Man holding the back of his neck.

Finasteride: Will It Help Beard Growth?

Finasteride is the treatment of choice for men battling male pattern hair loss on the top of their head. But it won’t help you to stimulate beard growth.

Men who have trouble sprouting facial hair sometimes think that taking finasteride (also sold under the brand-name Propecia) can promote beard growth in much the same way it triggers the regrowth of hair lost to male pattern baldness.

Sadly, for all its success in stimulating hair regrowth on the scalp, finasteride will be of no help in growing a beard. The drug’s hair-growing properties are strictly limited to the hair on the top of your head.

How Finasteride Works

Finasteride helps to halt hair loss and stimulate new growth on the scalp by sharply reducing your blood levels of dihydrotestosterone (DHT), a hormone that shrinks hair follicles atop your head. DHT, which is converted from testosterone, eventually miniaturizes hair follicles to the point that they can no longer support hair growth.

While DHT is clearly an enemy of the hair on the top of your head, it plays a positive role in the pubescent transformation of boys into men. Although it eventually triggers hair loss on the scalp, DHT stimulates the growth of pubic, body, and facial body hair.

Blame Genetics for Sparse Beard Growth

Generally speaking, men frustrated by their inability to grow a respectable-looking beard or mustache can pin the blame on genetics. Ironically, genetics also plays a significant role in determining whether or not you’ll lose the hair on the top of your head.

While finasteride can help to retard or even halt hair loss on your scalp, its reduction of DHT levels to accomplish that task would work against the growth of facial hair. To support a healthy chinful of whiskers, your body needs all the DHT it can get.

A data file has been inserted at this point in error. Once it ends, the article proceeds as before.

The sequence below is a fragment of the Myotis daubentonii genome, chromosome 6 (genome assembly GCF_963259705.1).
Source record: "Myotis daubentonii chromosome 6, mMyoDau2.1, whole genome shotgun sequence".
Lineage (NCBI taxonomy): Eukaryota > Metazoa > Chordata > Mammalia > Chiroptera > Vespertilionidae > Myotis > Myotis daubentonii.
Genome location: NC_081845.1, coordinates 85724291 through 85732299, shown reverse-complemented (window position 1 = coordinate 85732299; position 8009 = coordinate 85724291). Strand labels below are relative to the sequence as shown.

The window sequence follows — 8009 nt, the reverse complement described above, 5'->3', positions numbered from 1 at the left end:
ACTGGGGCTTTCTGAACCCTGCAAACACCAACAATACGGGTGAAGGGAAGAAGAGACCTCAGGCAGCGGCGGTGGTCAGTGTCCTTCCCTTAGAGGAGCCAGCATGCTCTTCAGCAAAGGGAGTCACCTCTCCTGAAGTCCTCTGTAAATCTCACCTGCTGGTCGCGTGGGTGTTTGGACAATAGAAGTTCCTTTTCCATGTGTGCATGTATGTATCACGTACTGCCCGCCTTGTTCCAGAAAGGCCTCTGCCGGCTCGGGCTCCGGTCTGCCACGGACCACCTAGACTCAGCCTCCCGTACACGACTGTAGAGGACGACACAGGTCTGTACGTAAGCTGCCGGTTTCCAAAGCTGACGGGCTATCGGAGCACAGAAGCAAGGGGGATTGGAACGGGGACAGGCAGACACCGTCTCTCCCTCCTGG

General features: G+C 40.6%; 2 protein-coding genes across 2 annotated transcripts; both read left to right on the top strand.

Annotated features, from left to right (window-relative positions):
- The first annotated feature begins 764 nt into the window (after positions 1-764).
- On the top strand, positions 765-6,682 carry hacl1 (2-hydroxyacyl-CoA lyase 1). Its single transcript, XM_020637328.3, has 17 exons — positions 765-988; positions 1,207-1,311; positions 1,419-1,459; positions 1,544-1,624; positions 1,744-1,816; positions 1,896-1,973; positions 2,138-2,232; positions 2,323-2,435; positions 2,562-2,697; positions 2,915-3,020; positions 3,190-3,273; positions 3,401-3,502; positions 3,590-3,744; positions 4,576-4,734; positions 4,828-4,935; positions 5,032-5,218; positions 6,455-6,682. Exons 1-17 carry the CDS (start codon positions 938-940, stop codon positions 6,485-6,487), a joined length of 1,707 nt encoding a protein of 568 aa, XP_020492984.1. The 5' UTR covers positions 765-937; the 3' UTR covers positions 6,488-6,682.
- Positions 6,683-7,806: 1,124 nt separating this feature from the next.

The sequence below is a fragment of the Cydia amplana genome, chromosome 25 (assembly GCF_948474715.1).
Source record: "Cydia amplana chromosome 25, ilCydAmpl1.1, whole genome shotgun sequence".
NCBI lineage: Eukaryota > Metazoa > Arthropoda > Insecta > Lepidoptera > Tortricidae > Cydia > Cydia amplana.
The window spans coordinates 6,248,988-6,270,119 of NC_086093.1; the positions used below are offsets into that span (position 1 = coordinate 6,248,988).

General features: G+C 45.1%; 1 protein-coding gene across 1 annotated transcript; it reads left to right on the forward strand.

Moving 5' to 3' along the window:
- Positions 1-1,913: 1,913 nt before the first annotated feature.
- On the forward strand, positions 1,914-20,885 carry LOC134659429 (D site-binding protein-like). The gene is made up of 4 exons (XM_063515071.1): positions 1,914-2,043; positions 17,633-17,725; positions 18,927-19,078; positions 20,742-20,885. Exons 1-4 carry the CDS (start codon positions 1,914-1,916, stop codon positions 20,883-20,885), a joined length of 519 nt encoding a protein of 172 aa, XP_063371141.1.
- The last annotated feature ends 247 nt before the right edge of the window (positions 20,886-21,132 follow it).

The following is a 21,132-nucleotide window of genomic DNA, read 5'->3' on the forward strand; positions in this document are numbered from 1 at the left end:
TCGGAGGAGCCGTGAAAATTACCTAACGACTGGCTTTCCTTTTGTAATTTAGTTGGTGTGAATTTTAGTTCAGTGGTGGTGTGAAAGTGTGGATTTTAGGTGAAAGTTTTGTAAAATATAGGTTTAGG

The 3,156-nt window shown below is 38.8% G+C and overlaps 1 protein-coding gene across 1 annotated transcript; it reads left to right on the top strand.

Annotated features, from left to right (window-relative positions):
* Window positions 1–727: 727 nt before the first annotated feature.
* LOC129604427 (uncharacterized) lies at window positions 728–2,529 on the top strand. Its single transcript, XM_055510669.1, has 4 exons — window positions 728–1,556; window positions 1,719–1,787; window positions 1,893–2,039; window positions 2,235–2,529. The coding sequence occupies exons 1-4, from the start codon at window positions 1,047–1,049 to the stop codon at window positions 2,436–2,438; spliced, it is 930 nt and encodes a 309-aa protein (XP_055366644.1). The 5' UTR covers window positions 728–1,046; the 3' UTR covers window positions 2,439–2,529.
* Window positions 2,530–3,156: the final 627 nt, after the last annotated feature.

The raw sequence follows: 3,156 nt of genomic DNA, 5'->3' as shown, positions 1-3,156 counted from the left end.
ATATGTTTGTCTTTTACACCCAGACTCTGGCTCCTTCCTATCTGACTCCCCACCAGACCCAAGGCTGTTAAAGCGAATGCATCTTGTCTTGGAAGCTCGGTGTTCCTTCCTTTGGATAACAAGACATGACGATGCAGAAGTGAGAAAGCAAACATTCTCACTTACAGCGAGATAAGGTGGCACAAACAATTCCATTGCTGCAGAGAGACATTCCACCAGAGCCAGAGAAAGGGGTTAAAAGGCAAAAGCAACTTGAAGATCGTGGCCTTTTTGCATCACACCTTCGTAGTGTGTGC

Finasteride, according to the American Hair Loss Association (AHLA), should be “the first line of attack” for men interested in fighting back against male pattern hair loss. But it’s not the only product available to fight hair loss. Minoxidil, also sold under the brand-name Rogaine, also fights scalp-level hair loss but in a different way.

How Minoxidil Could Help

Minoxidil, says the AHLA, is an alternative treatment that, while less successful, does help some men who find finasteride doesn’t work for them. Because it works in a very different way than finasteride, some men have found that it has helped them stimulate the growth of facial hair.

Unlike finasteride, which is an oral medication, minoxidil is a topical treatment. And, as previously noted, minoxidil does nothing to adjust hormonal levels. What it does do, however, is stimulate blood flow to hair follicles. With enhanced blood flow, these hair follicles, whether on the scalp or on the face, grow larger and increase the diameter of the shafts of hair they support.

Thai Study Shows Beard Growth

Lending credence to the viability of minoxidil as a treatment to encourage beard growth is a study conducted in Thailand a few years back. Researchers recruited a total of 48 study participants, of which 46 actually completed the clinical trial.

Roughly half of the participants treated their chins and jawlines daily with a 3 percent solution of minoxidil, while the other half treated the same areas with a placebo. At the conclusion of the 16-week study, those men who were treated with minoxidil showed a significantly higher beard hair count than those treated with placebo. The results of the study were published in a 2016 issue of The Journal of Dermatology.

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If it’s the hair (or lack thereof) on the top of your head that’s a problem for you, finasteride (Propecia) is recommended by the AHLA as the preferred treatment. You can save time and money by ordering your hair loss medications from longtime online facilitator To learn more, visit eDrugstore’s Hair Loss page.

Don Amerman has spent more than three decades in the business of writing and editing. During the last 15 years, his focus has been on freelance writing. For almost all of his writing, He has done all of his own research, both online and off, including telephone and face-to-face interviews where possible. Don Amerman on Google+